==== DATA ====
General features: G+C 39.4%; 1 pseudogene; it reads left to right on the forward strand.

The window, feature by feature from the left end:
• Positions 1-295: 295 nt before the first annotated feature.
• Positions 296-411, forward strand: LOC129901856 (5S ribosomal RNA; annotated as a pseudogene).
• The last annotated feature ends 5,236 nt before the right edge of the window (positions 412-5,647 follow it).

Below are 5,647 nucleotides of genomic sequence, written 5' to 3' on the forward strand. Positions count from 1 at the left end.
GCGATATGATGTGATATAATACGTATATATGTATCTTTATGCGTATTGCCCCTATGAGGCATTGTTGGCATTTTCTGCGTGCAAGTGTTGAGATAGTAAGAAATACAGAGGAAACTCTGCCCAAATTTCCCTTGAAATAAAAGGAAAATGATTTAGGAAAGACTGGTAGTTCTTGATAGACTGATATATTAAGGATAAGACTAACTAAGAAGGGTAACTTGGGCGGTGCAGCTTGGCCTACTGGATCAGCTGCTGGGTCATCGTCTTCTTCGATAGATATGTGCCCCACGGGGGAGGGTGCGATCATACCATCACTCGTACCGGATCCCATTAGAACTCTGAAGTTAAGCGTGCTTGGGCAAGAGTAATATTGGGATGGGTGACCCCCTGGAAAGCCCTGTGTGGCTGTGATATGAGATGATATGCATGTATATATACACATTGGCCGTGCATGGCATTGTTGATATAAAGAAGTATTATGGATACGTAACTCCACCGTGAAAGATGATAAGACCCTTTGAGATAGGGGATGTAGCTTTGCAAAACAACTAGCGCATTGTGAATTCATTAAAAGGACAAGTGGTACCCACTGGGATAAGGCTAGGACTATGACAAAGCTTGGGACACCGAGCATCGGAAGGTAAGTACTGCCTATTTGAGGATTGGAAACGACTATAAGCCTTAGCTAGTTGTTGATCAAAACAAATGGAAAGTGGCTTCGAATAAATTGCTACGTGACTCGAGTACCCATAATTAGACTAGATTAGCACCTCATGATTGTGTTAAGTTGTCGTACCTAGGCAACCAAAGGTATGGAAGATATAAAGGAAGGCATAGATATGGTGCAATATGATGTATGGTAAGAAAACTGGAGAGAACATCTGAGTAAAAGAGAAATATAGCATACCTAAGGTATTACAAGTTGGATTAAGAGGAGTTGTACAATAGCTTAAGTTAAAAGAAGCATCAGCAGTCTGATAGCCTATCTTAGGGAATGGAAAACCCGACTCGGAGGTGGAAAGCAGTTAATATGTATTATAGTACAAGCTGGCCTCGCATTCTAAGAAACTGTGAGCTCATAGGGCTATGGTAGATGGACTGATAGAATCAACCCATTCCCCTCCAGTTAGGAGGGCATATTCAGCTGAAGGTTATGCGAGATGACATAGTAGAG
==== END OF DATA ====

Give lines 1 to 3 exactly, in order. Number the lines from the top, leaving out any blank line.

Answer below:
General features: G+C 39.4%; 1 pseudogene; it reads left to right on the forward strand.

The window, feature by feature from the left end:
• Positions 1-295: 295 nt before the first annotated feature.